At 32 deg. F. water solidifies and at 212 deg. F. under standard pressure it becomes a gas, called vapor.
Water is unique in that it is lighter as a solid than as a liquid, and therefore ice floats in water.
If water did not have this property, water bodies would freeze from the bottom up and fish life could not survive from one season to the next.
Water is virtually incompressable also!!
Water cycles through all its forms within the water cycle.
We currently have as much water on this earth as there was when the Earth and seas were created.
It is made of only two elements: Oxygen and Hydrogen
It is the only substance that occurs naturally in all three physical states: solid, liquid and gas
It is odorless, colorless and tasteless
It is within all living materials.
Humans are mostly composed of water.
Humans loose water through perspiration, respiration and elimination
Plants loose water through transpiration.
Water is essential to life. It is the most abundant, unique and important substance on Earth
Why is Water so Important??
All the water on Earth comes from precipitation through the water cycle. Precipitation, mainly in the form of rain or snow, varies greatly in Texas. El Paso for example, averages about eight inches each year while places along the Texas-Louisiana border average 56 inches.
Historical records show the variable rates and magnitude of rainfall across the state:
Precidio, in West Texas had only 1.6 inches of rainfall in 1956.
Clarksville, in Northeast Texas experienced 109 inches of rainfall in 1873.
The most rainfall in a single day was 29 inches in Albany in North Central Texas in August of 1978.
From 1950-1956, Texas experienced a drought so severe that 94% of its counties were declared national disaster areas. It ended with serious flooding in 1957.
Flash floods between the West Texas towns of Sheffield and Langtry, in June of 1956, produced an 86 foot high wall of water that tore down the Pecos River Canyon.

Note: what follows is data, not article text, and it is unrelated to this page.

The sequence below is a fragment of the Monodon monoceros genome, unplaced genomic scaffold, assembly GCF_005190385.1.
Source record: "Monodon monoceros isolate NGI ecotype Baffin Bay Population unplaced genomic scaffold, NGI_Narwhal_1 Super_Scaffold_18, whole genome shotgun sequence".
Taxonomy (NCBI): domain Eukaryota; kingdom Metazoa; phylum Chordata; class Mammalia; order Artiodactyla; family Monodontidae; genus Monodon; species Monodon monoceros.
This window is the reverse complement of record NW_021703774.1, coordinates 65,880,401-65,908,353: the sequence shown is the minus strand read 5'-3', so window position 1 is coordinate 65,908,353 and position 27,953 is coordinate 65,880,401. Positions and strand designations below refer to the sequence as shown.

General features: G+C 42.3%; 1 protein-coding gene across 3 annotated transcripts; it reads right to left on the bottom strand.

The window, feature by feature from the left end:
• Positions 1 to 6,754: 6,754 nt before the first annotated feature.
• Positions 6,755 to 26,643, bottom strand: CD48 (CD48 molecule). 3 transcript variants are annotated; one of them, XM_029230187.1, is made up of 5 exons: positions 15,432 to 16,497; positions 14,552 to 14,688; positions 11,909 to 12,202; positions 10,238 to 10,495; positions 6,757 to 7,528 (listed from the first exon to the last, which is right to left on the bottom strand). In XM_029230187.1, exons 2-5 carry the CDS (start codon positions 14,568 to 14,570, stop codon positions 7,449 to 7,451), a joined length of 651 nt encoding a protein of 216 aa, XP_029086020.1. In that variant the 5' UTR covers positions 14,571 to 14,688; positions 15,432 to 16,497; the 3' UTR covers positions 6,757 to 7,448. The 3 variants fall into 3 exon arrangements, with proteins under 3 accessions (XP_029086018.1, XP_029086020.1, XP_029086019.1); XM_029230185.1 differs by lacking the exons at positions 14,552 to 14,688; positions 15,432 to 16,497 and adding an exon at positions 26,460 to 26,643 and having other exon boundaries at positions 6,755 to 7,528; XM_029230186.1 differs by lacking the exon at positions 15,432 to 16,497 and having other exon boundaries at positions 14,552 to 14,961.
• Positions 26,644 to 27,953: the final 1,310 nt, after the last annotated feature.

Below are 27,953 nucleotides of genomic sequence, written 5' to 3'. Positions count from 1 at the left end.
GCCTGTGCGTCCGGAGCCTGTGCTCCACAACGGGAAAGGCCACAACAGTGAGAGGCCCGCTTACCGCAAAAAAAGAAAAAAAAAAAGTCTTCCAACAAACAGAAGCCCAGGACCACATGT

Water is an ever changing resource, it is very limited and we need to protect each drop, rain or shine!
WATER and Capillary Action...the Motion of LIFE!
What is capillary action? You probably remember it from Chemistry class in school. It is very important to life and it has to do with water and it's properties. Capillary action is important for moving water (and many other things that are dissolved in it) around. It is defined as the movement of water within the spaces of porous material due to the forces of adhesion, cohesion and surface tension.
Capillary action occurs because water is "sticky"--so to speak. Water molecules stick to each other and to other substances, such as glass, cloth, organic tissues and soil. Dip a paper towel into a glass of water and the water will climb onto the paper towel. In fact, it will keep going up the towel until the pull of gravity is too much for it to overcome.
Think about this...
When you spill a glass of milk (which is mostly water) on the kitchen table you rush to get a paper towel to wipe it up. First you can thank surface tension which keeps the liquid in a nice puddle on the table, instead of a thin film of milky goo that spreads out onto the floor. When you put the paper towel onto your mess, the liquid sttaches itself to the paper fibers.
Plants and trees couldn't thrive without capillary action. Plants put down roots into the soil which are capable of carrying water from the soil up into the plant. Water, which contains dissolved nutrients, gets inside the roots and starts climbing up the plant tissue. As water molecule #1 starts climbing, it pulls up water molecule #2, which pulls up molecule #3 and so on.
Think of the tiniest blood vessels in your body--your capillaries. Your blood is mostly water and capillary action assists the pumping action of your heart to help keep blood moving in your blood vessels.
(Information courtesy of the USGS.)
Why Conserve WATER??
Texas' fresh water supplies are already 75 to 80 % developed. The more efficiently we use our precious water resources through water conservation and reuse holds a major potential to both preserve and extend our limited water supplies and to save Texan's real money.
The largest saver is you, the customer. If each one of us reduces our water usage by 10 to 15 % we can save our water and sewer rate payers billions of dollars over the next 50 years.
Conservation needs to begin with each individual, no matter who you are, how old you are and where you live...water is too precious to waste.
Protect Each Drop: A service of MASCAT Consultants